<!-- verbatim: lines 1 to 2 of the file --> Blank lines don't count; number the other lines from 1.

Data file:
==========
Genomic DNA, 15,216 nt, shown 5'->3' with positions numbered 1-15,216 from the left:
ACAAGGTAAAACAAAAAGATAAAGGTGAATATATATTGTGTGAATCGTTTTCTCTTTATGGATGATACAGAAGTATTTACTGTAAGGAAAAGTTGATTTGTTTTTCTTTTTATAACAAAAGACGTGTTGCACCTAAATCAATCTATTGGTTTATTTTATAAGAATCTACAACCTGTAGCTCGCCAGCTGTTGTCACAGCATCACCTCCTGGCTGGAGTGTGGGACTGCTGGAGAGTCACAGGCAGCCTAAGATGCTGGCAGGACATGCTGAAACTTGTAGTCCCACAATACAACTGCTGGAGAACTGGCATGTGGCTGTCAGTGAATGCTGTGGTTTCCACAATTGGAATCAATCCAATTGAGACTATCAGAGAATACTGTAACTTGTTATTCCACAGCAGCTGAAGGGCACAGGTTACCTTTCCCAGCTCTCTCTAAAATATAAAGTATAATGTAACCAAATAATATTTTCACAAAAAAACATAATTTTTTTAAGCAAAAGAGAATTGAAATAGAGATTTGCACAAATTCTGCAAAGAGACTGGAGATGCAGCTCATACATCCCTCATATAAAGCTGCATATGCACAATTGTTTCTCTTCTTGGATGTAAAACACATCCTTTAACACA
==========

Genomic DNA, 15,216 nt, shown 5'->3' with positions numbered 1-15,216 from the left:
ACAAGGTAAAACAAAAAGATAAAGGTGAATATATATTGTGTGAATCGTTTTCTCTTTATGGATGATACAGAAGTATTTACTGTAAGGAAAAGTTGATTTGTTTTTCTTTTTATAACAAAAGACGTGTTGCACCTAAATCAATCTATTGGTTTATTTTATAAGAATCTACAACCTGTAGCTCGCCAGCTGTTGTCACAGCATCACCTCCTGGCTGGAGTGTGGGACTGCTGGAGAGTCACAGGCAGCCTAAGATGCTGGCAGGACATGCTGAAACTTGTAGTCCCACAATACAACTGCTGGAGAACTGGCATGTGGCTGTCAGTGAATGCTGTGGTTTCCACAATTGGAATCAATCCAATTGAGACTATCAGAGAATACTGTAACTTGTTATTCCACAGCAGCTGAAGGGCACAGGTTACCTTTCCCAGCTCTCTCTAAAATATAAAGTATAATGTAACCAAATAATATTTTCACAAAAAAACATAATTTTTTTAAGCAAAAGAGAATTGAAATAGAGATTTGCACAAATTCTGCAAAGAGACTGGAGATGCAGCTCATACATCCCTCATATAAAGCTGCATATGCACAATTGTTTCTCTTCTTGGATGTAAAACACATCCTTTAACACA